The total sticker price of a year at a typical university rose by more than $1,000 in 2009, even though living costs, as measured by the consumer price index, fell.
The average asking price for tuition, room, board, books, and all other expenses at public universities jumped by $1,062, or 5.8 percent, to $19,388 for the academic year that has just started. The total student budget for private colleges rose by $1,638, or 4.4 percent, to $39,028, the College Board reported today as a part of its annual analyses of college prices and financial aid trends.
The tuition prices have risen even faster than recent and significant increases in federal grants and education tax breaks, the College Board calculates. That means the net out-of-pocket costs of a year at college rose several hundred dollars in 2009, while families struggled through a recession.
"Families are facing these prices with incomes that are not making any progress at all," Sandy Baum, a College Board analyst, noted. Considering how public colleges and universities, especially, have had their state subsidies slashed over the years, however, Baum said the tuition increases could easily have been worse.
But there was a little less-bad news in the reports, too. Community colleges, which educate about 50 percent of all college students, are still a bargain. Their average tuition is just $2,544 a year, up only $172 from last year. Despite the recession, which has forced reductions in state and private scholarship programs and increases in tuition, the total amount of grants and tax benefits has been rising. Governments, charities, employers, and schools handed out an estimated $71.2 billion worth of scholarships last year, an increase of almost $4 billion over 2007. And the federal government has increased the size and numbers of federal Pell grants and education tax breaks for this academic year. Education benefits for veterans also have been dramatically improved.
As a result, at least half of all students pay much less than the sticker prices because they have grants and tax breaks to defray their costs. Half of all full-time community college students receive some help with their college bills. The College Board figures the typical community college student gets about $3,000 worth of grants and tax breaks a year, which generally covers tuition plus about half of the typical annual $1,122 for books and supplies.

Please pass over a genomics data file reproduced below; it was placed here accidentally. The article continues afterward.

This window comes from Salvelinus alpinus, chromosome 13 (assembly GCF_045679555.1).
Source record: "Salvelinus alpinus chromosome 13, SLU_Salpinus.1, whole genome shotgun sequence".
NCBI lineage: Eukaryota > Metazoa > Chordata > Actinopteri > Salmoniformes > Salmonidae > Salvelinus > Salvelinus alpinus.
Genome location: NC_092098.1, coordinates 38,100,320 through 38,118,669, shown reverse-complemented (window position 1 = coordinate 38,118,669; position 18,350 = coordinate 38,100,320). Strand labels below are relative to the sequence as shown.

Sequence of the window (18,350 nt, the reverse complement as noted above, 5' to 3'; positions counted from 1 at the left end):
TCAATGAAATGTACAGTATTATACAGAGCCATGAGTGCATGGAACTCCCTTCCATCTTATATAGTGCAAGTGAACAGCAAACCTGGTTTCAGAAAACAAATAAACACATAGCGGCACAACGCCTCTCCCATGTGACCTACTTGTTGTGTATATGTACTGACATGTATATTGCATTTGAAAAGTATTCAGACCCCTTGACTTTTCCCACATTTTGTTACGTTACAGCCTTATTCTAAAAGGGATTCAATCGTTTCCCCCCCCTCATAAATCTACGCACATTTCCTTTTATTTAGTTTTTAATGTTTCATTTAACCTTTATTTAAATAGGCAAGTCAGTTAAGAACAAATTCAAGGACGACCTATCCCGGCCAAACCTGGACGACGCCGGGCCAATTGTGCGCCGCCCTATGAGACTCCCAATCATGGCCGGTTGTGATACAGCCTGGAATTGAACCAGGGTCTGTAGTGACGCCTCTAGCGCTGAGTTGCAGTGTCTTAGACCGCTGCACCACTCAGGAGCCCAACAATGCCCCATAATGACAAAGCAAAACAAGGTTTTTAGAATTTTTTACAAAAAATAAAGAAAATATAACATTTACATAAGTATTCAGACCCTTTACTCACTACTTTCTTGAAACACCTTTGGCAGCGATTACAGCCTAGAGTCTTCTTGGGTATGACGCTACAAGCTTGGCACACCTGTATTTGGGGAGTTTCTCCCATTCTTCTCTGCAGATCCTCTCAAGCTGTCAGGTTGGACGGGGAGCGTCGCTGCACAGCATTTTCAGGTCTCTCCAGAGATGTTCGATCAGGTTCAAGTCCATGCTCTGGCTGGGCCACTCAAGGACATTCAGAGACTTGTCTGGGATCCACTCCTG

And 58 percent of all full-time students at public universities receive grants, tax breaks, or other discounts. The College Board says that brings the average net cost of a year at a public college down by $5,400, to a total of about $14,000. Unfortunately, that net cost still is up more than $700 from last year. More than three quarters of students at private schools get grants and other aid, averaging $14,400. That brings their out-of-pocket costs down to about $25,400, a total that is up about $1,000 from 2008.
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A significant amount of scholarships are now distributed to students with good grades—no matter how wealthy or needy they are—which means middle- and upper-income students often don't have to pay full sticker prices, Baum said. At public universities, the average low-income student pays about $9,400 after grants for tuition, fees, room, and board. Students from working-class families pay a little less than $13,000. Upper-middle-class families pay about $15,500, and those from families in the top 25 percent of income pay a little less than $17,000.One silver lining of the recession and credit crunch: Students and parents have started to fund their college bills with less expensive loans. The total amount of private education loans, which typically have high adjustable rates, fell by half to about $11 billion last year. Meanwhile, the federal loan programs grew by about $15 billion. Baum said the shift to federal loans would reduce financial stresses on families because federal loans have easier repayment options, such as the new income-based loan payments, and forgiveness programs for teachers and other public servants. The interest rates also tend to be lower. Students can get federal loans that charge anywhere from 5 to about 7 percent, depending on their incomes and their lenders' fees. Parents who don't have bad credit can borrow the full cost of their child's education for about 9 percent through the federal PLUS program.
The consumer price index estimates that energy, food, and other costs are 1.3 percent lower now than last fall. But spokesmen for colleges said they had to raise their prices to make up for declines in their endowments and state appropriations. States cut their outlays to public universities by about $4 billion, or almost 5 percent, last year, and are expected to pare even more again this year. Also, many colleges set their prices at least nine months in advance. In 2008, the CPI was up 3.8 percent.
David Shulenburger, vice president for academic affairs for the Association of Public and Land-grant Universities, asked parents and students to be understanding. States are sending 12 percent fewer dollars (after adjusting for inflation) per student to public universities today than they did a decade ago. He said his members have been cutting staff and reducing costs to avoid larger tuition increases.
But the College Board also documented startling increases in other costs, such as a 6 percent increase in the average cost of dorm and cafeteria contracts.
Joseph Spina, executive director of the National Association of College and University Food Services, said his members are being told by college administrators to cut their costs while charging high enough prices to send surplus money to support classes. "Food service on campus is often asked to help with the budget situation to make sure there is a return," he said.
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